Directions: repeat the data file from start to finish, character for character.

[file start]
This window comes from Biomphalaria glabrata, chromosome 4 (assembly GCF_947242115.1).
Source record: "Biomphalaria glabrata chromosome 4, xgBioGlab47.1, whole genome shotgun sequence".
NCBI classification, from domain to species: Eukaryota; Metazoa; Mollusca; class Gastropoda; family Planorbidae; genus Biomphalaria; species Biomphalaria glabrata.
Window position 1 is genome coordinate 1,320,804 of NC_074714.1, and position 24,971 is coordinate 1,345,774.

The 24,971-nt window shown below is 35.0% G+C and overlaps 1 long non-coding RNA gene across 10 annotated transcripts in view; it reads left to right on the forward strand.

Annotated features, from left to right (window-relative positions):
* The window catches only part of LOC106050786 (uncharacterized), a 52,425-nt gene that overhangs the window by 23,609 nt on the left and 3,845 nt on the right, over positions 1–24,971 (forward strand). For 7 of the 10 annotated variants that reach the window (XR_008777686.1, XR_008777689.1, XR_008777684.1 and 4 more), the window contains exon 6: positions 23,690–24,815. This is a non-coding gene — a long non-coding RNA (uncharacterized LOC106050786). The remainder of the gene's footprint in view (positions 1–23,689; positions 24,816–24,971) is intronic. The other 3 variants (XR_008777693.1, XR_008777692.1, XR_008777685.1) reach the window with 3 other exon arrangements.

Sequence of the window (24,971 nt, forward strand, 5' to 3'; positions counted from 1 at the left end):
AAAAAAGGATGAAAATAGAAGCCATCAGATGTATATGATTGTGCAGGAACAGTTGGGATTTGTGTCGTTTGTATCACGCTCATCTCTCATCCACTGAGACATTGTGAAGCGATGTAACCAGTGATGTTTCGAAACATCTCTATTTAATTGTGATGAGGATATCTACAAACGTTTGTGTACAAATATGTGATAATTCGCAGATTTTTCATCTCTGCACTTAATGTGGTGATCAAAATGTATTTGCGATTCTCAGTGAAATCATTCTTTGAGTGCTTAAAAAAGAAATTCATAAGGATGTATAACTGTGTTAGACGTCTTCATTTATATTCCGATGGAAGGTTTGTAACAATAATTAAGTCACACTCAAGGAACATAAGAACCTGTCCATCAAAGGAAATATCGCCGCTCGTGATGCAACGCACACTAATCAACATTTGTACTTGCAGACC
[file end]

This window comes from Biomphalaria glabrata, chromosome 4 (assembly GCF_947242115.1).
Source record: "Biomphalaria glabrata chromosome 4, xgBioGlab47.1, whole genome shotgun sequence".
NCBI classification, from domain to species: Eukaryota; Metazoa; Mollusca; class Gastropoda; family Planorbidae; genus Biomphalaria; species Biomphalaria glabrata.
Window position 1 is genome coordinate 1,320,804 of NC_074714.1, and position 24,971 is coordinate 1,345,774.

The 24,971-nt window shown below is 35.0% G+C and overlaps 1 long non-coding RNA gene across 10 annotated transcripts in view; it reads left to right on the forward strand.

Annotated features, from left to right (window-relative positions):
* The window catches only part of LOC106050786 (uncharacterized), a 52,425-nt gene that overhangs the window by 23,609 nt on the left and 3,845 nt on the right, over positions 1–24,971 (forward strand). For 7 of the 10 annotated variants that reach the window (XR_008777686.1, XR_008777689.1, XR_008777684.1 and 4 more), the window contains exon 6: positions 23,690–24,815. This is a non-coding gene — a long non-coding RNA (uncharacterized LOC106050786). The remainder of the gene's footprint in view (positions 1–23,689; positions 24,816–24,971) is intronic. The other 3 variants (XR_008777693.1, XR_008777692.1, XR_008777685.1) reach the window with 3 other exon arrangements.

Sequence of the window (24,971 nt, forward strand, 5' to 3'; positions counted from 1 at the left end):
AAAAAAGGATGAAAATAGAAGCCATCAGATGTATATGATTGTGCAGGAACAGTTGGGATTTGTGTCGTTTGTATCACGCTCATCTCTCATCCACTGAGACATTGTGAAGCGATGTAACCAGTGATGTTTCGAAACATCTCTATTTAATTGTGATGAGGATATCTACAAACGTTTGTGTACAAATATGTGATAATTCGCAGATTTTTCATCTCTGCACTTAATGTGGTGATCAAAATGTATTTGCGATTCTCAGTGAAATCATTCTTTGAGTGCTTAAAAAAGAAATTCATAAGGATGTATAACTGTGTTAGACGTCTTCATTTATATTCCGATGGAAGGTTTGTAACAATAATTAAGTCACACTCAAGGAACATAAGAACCTGTCCATCAAAGGAAATATCGCCGCTCGTGATGCAACGCACACTAATCAACATTTGTACTTGCAGACC